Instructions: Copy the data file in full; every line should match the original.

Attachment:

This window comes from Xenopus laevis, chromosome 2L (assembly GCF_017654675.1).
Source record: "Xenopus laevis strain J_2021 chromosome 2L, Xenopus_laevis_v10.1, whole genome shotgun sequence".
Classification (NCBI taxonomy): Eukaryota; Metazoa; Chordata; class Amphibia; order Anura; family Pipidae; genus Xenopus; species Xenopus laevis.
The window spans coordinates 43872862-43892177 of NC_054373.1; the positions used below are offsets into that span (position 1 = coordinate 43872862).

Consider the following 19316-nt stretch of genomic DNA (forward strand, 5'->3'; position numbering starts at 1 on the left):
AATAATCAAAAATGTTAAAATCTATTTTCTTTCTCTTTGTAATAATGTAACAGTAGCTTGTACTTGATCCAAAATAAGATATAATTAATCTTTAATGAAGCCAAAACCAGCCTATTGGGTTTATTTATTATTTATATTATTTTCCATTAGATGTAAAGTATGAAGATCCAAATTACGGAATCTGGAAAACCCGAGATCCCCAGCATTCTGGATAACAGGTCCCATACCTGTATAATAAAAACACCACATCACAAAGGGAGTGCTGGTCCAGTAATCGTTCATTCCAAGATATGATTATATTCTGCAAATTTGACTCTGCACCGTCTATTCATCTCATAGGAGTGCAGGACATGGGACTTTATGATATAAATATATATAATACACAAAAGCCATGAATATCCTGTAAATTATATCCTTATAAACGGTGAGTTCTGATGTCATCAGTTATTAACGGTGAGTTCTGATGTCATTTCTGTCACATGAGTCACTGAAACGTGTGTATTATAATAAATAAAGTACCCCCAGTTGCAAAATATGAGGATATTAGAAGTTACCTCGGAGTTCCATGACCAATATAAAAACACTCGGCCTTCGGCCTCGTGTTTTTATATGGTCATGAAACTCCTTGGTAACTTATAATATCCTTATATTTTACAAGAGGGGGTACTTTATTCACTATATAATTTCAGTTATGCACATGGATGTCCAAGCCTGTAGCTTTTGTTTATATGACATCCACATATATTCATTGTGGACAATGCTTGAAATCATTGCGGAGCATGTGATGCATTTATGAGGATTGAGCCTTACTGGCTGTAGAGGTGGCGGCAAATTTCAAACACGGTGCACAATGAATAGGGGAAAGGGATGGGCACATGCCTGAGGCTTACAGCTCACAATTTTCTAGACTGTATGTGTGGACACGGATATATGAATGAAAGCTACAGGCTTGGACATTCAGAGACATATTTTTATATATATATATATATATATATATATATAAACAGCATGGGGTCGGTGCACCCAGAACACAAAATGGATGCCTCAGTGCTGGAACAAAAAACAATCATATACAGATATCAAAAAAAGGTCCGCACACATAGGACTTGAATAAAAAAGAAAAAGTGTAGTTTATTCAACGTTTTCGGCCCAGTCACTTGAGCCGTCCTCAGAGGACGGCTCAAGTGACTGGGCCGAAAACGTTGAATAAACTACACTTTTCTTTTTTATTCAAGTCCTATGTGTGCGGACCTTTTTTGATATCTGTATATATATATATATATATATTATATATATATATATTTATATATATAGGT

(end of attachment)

This window comes from Xenopus laevis, chromosome 2L (assembly GCF_017654675.1).
Source record: "Xenopus laevis strain J_2021 chromosome 2L, Xenopus_laevis_v10.1, whole genome shotgun sequence".
Classification (NCBI taxonomy): Eukaryota; Metazoa; Chordata; class Amphibia; order Anura; family Pipidae; genus Xenopus; species Xenopus laevis.
The window spans coordinates 43872862-43892177 of NC_054373.1; the positions used below are offsets into that span (position 1 = coordinate 43872862).

Consider the following 19316-nt stretch of genomic DNA (forward strand, 5'->3'; position numbering starts at 1 on the left):
AATAATCAAAAATGTTAAAATCTATTTTCTTTCTCTTTGTAATAATGTAACAGTAGCTTGTACTTGATCCAAAATAAGATATAATTAATCTTTAATGAAGCCAAAACCAGCCTATTGGGTTTATTTATTATTTATATTATTTTCCATTAGATGTAAAGTATGAAGATCCAAATTACGGAATCTGGAAAACCCGAGATCCCCAGCATTCTGGATAACAGGTCCCATACCTGTATAATAAAAACACCACATCACAAAGGGAGTGCTGGTCCAGTAATCGTTCATTCCAAGATATGATTATATTCTGCAAATTTGACTCTGCACCGTCTATTCATCTCATAGGAGTGCAGGACATGGGACTTTATGATATAAATATATATAATACACAAAAGCCATGAATATCCTGTAAATTATATCCTTATAAACGGTGAGTTCTGATGTCATCAGTTATTAACGGTGAGTTCTGATGTCATTTCTGTCACATGAGTCACTGAAACGTGTGTATTATAATAAATAAAGTACCCCCAGTTGCAAAATATGAGGATATTAGAAGTTACCTCGGAGTTCCATGACCAATATAAAAACACTCGGCCTTCGGCCTCGTGTTTTTATATGGTCATGAAACTCCTTGGTAACTTATAATATCCTTATATTTTACAAGAGGGGGTACTTTATTCACTATATAATTTCAGTTATGCACATGGATGTCCAAGCCTGTAGCTTTTGTTTATATGACATCCACATATATTCATTGTGGACAATGCTTGAAATCATTGCGGAGCATGTGATGCATTTATGAGGATTGAGCCTTACTGGCTGTAGAGGTGGCGGCAAATTTCAAACACGGTGCACAATGAATAGGGGAAAGGGATGGGCACATGCCTGAGGCTTACAGCTCACAATTTTCTAGACTGTATGTGTGGACACGGATATATGAATGAAAGCTACAGGCTTGGACATTCAGAGACATATTTTTATATATATATATATATATATATATATATAAACAGCATGGGGTCGGTGCACCCAGAACACAAAATGGATGCCTCAGTGCTGGAACAAAAAACAATCATATACAGATATCAAAAAAAGGTCCGCACACATAGGACTTGAATAAAAAAGAAAAAGTGTAGTTTATTCAACGTTTTCGGCCCAGTCACTTGAGCCGTCCTCAGAGGACGGCTCAAGTGACTGGGCCGAAAACGTTGAATAAACTACACTTTTCTTTTTTATTCAAGTCCTATGTGTGCGGACCTTTTTTGATATCTGTATATATATATATATATATATTATATATATATATATTTATATATATAGGT